Legislating Morality: The Online Gambling Elephant Looms Around The US
It’s time to address the elephant in the room when it comes to online gambling: It’s happening whether states take action or not.
This week, West Virginia became the seventh state in the union to start considering online poker or online casino legislation, joining:
Should any of the bigger states currently considering legislation ultimately decide to pass it, most pundits expect that to create a bit of a domino effect, with several more ready to jump in line and grab their piece of the iGaming pie.
iGaming’s next steps
What comes next for West Virginia is likely to be the same we’ve seen in other states. This means:
- Discussing ad nauseam the pros and cons of such legislation;
- Endlessly bandying about different tax rate figures and projected revenue numbers; and
- Standing on some kind of moral high ground debating how advancements in internet security can help prevent kids, drunks and the mentally impaired from flushing thousands of dollars down the toilet.
Various incarnations of different bills will likely go through the committee stage. Some may even make it the floor of the different houses of the State Legislature and ultimately be voted on.
There will be a lot of talk, and almost every angle will be discussed. But what they aren’t likely to address is that elephant in the room.
The iGaming elephant
The thing is, Americans are already gambling online from the comfort of their own homes every single day. They’re already playing online poker in their underwear when no one else is around to tell them they should really put a pair of pants on.
They’re doing it through offshore entities where they may have to jump through a few hoops to get money on and off, but they’re doing it nonetheless.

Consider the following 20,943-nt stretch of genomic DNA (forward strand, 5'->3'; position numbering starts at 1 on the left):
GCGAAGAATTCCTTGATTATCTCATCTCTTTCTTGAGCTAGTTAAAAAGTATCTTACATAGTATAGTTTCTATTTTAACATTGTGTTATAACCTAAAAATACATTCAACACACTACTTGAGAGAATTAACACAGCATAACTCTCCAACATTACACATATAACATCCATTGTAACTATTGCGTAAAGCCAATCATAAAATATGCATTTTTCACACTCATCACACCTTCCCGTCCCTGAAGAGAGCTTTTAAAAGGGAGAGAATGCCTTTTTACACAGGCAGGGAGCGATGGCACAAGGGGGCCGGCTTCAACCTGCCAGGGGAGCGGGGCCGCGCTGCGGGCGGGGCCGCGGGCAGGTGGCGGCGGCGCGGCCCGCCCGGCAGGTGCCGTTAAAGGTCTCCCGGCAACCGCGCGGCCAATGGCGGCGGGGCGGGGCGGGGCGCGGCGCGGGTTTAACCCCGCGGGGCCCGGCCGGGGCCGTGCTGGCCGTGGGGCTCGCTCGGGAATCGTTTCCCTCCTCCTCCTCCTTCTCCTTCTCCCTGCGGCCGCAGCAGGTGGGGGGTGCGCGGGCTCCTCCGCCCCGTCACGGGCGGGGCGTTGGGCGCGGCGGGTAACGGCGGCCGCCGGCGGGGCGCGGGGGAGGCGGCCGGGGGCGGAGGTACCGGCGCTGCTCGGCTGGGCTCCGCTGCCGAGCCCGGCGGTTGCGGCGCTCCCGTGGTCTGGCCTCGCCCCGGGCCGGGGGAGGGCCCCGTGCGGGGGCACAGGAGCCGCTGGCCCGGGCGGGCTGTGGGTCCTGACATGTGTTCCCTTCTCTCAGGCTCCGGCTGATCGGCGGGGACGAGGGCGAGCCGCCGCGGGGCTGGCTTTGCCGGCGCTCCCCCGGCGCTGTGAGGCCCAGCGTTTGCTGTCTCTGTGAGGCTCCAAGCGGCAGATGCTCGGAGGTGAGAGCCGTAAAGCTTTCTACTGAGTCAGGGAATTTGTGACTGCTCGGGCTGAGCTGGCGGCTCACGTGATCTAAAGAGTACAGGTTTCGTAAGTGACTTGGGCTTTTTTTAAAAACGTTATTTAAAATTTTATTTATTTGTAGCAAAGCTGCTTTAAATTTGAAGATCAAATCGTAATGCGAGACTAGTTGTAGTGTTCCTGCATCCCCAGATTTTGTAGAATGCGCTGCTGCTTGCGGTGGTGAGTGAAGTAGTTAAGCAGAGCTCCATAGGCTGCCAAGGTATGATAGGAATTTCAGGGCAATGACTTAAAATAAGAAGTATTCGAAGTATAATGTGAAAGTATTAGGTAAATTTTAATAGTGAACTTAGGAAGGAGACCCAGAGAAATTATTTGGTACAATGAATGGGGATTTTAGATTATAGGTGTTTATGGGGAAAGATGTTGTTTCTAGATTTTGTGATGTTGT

Sure, the Department of Justice came in a few years ago and shut down online poker’s biggest operators, that didn’t completely eliminate the game. A variety of offshore sites still accept US players, and they have only grown as a result.
In fact, according to PokerScout.com, which tracks online poker traffic, each of these sites just posted a seven-day average of around 1,000 cash game players each, every day.
While nobody is really tracking American activity on any of the thousands of offshore Internet casinos out there, you can be sure it’s equally significant.
The truth is, if lawmakers in any of the seven states currently considering online poker and casino legislation have any kind of belief they can legislate whether Americans can play online poker, roulette, or even bet sports, they’ve got another thing coming.
Americans are doing it whether they like it or not, and that’s what no one seems willing to admit right now.
iGaming’s real truth
What is really under consideration is whether state governments want to tax and regulate it, or let it go on as a black market.
The real question is, do the states want their piece of the pie? And, are they willing to step in and protect American consumers from these offshore bandits who may one day decide to simply disappear with their money in order to get it?
In the end, it only makes sense for them to want to move forward. The Internet is an awfully big place to try to police, but it’s time the states get theirs while the getting is good.
Online gambling is a reality whether they legislate it or not, and taxing and regulating as soon as possible is simply good business.
If state legislators take a long hard look at that elephant, they’ll quickly realize it’s all just a matter of taxing and regulating something many Americans are already doing.
Now, if they can just focus on making responsible fiscal decisions as opposed to trying to legislate morality and what Americans can and cannot do in the privacy of their own homes, iGaming may just have a real future in this country.Editorial